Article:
RCMP pack up, tear down facilities at Quebec’s Roxham Road | CBC News

RCMP pack up, tear down facilities at Quebec’s Roxham Road | CBC News


With the number of people crossing into the country through Roxham Road dwindling, the constant presence of officers there has been deeemed unnecessary.

Number of people crossing into Canada through Roxham road has dwindled, RCMP says

Antoni Nerestant · CBC News


An officer is standing in front of a machine picking up debris.

The Royal Canadian Mounted Police began tearing down structures at Roxham Road on Monday morning. (Louis-Marie Philidor/CBC)

The Royal Canadian Mounted Police (RCMP) are taking down their facilities on Quebec’s Roxham Road, an unofficial border crossing that served as a pathway into the country for countless asylum seekers. 

In March, Prime Minister Justin Trudeau and U.S. President Joe Biden announced that they were closing a long-standing loophole in the Safe Third Country Agreement. The agreement calls for asylum seekers to apply for refugee status in the first of two countries they enter. Prior to March, the deal only applied to official ports of entry. 

According to numbers released by the RCMP on Monday, its officers have intercepted 113,000 people on Roxham Road since 2017. 

“Following the modification to the Safe Third Country Agreement, the number of migrants that cross through Roxham Road has dwindled and our presence here is no longer necessary,” said Sgt. Charles Poirier.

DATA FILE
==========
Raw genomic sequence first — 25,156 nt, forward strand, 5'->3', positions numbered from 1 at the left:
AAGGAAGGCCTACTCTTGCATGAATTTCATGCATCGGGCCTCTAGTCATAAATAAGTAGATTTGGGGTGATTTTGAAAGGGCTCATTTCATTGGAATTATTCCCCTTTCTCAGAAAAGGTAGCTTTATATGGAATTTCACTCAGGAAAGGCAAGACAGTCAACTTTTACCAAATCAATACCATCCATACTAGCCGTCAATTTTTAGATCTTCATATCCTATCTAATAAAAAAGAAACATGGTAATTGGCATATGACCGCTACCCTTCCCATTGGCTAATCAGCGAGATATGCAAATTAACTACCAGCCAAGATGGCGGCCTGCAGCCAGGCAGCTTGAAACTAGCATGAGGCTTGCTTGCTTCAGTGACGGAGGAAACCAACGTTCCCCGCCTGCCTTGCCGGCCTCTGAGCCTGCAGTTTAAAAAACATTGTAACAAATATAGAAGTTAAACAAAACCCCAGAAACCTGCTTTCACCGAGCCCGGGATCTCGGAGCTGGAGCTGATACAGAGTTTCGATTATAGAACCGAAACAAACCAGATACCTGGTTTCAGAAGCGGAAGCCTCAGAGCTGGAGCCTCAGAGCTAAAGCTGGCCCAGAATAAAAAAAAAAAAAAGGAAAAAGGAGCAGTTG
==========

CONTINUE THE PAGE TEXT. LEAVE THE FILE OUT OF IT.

RCMP officers help a family of asylum seekers with their luggage as they cross the border at Roxham Road.

A family of asylum seekers is seen here crossing the border at Roxham Road from New York into Canada in March, just before the changes to the Safe Third Country Agreement took effect. (The Canadian Press)

Poirier said the removal of its facilities on Roxham Road means the RCMP will no longer have a constant physical presence on Roxham Road. They will instead rely on regular patrols and camera surveillance.

The spokesperson said the facilities at Roxham Road were meant to last three to five years. The decrease in foot traffic and the considerable cost of upgrading the facilities played major roles in the decision to tear them down.

Poirier said he could not provide a specific price tag for the RCMP’s continued presence at the unofficial border crossing, only saying it was in the millions.

“At certain moments, there were hundreds of RCMP agents per week working here,” he said. “We are back to the deployment we had prior to the migrant crisis.”


Antoni Nerestant has been with CBC Montreal since 2015. He’s worked as a video journalist, a sports reporter and a web writer, covering anything from Quebec provincial politics to the 2022 Beijing Olympics.


    Submit a Comment

    Your email address will not be published. Required fields are marked *